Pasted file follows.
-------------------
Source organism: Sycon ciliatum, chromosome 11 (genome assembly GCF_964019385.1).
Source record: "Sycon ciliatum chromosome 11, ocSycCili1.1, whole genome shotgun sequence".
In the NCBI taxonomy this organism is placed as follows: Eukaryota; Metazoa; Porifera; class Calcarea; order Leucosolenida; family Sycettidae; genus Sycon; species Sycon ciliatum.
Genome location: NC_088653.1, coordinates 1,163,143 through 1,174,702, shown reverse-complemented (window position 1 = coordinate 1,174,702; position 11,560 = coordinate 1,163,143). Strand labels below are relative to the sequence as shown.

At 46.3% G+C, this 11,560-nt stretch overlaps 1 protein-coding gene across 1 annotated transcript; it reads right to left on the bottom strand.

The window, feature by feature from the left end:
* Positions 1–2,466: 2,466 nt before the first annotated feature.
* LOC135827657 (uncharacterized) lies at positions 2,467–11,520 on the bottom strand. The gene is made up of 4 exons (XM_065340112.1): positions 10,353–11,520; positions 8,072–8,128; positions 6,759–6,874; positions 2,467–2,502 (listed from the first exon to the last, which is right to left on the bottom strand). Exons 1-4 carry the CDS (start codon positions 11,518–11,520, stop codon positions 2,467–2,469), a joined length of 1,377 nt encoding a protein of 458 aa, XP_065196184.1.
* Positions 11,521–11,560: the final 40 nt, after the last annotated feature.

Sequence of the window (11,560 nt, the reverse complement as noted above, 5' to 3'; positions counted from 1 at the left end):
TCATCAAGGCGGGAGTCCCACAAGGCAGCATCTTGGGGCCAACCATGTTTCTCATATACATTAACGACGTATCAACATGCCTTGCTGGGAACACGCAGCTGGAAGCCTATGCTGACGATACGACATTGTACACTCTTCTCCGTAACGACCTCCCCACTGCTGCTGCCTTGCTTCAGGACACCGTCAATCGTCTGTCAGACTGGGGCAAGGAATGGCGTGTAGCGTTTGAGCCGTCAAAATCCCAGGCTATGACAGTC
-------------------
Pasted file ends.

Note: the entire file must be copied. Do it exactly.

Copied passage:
Source organism: Sycon ciliatum, chromosome 11 (genome assembly GCF_964019385.1).
Source record: "Sycon ciliatum chromosome 11, ocSycCili1.1, whole genome shotgun sequence".
In the NCBI taxonomy this organism is placed as follows: Eukaryota; Metazoa; Porifera; class Calcarea; order Leucosolenida; family Sycettidae; genus Sycon; species Sycon ciliatum.
Genome location: NC_088653.1, coordinates 1,163,143 through 1,174,702, shown reverse-complemented (window position 1 = coordinate 1,174,702; position 11,560 = coordinate 1,163,143). Strand labels below are relative to the sequence as shown.

At 46.3% G+C, this 11,560-nt stretch overlaps 1 protein-coding gene across 1 annotated transcript; it reads right to left on the bottom strand.

The window, feature by feature from the left end:
* Positions 1–2,466: 2,466 nt before the first annotated feature.
* LOC135827657 (uncharacterized) lies at positions 2,467–11,520 on the bottom strand. The gene is made up of 4 exons (XM_065340112.1): positions 10,353–11,520; positions 8,072–8,128; positions 6,759–6,874; positions 2,467–2,502 (listed from the first exon to the last, which is right to left on the bottom strand). Exons 1-4 carry the CDS (start codon positions 11,518–11,520, stop codon positions 2,467–2,469), a joined length of 1,377 nt encoding a protein of 458 aa, XP_065196184.1.
* Positions 11,521–11,560: the final 40 nt, after the last annotated feature.

Sequence of the window (11,560 nt, the reverse complement as noted above, 5' to 3'; positions counted from 1 at the left end):
TCATCAAGGCGGGAGTCCCACAAGGCAGCATCTTGGGGCCAACCATGTTTCTCATATACATTAACGACGTATCAACATGCCTTGCTGGGAACACGCAGCTGGAAGCCTATGCTGACGATACGACATTGTACACTCTTCTCCGTAACGACCTCCCCACTGCTGCTGCCTTGCTTCAGGACACCGTCAATCGTCTGTCAGACTGGGGCAAGGAATGGCGTGTAGCGTTTGAGCCGTCAAAATCCCAGGCTATGACAGTC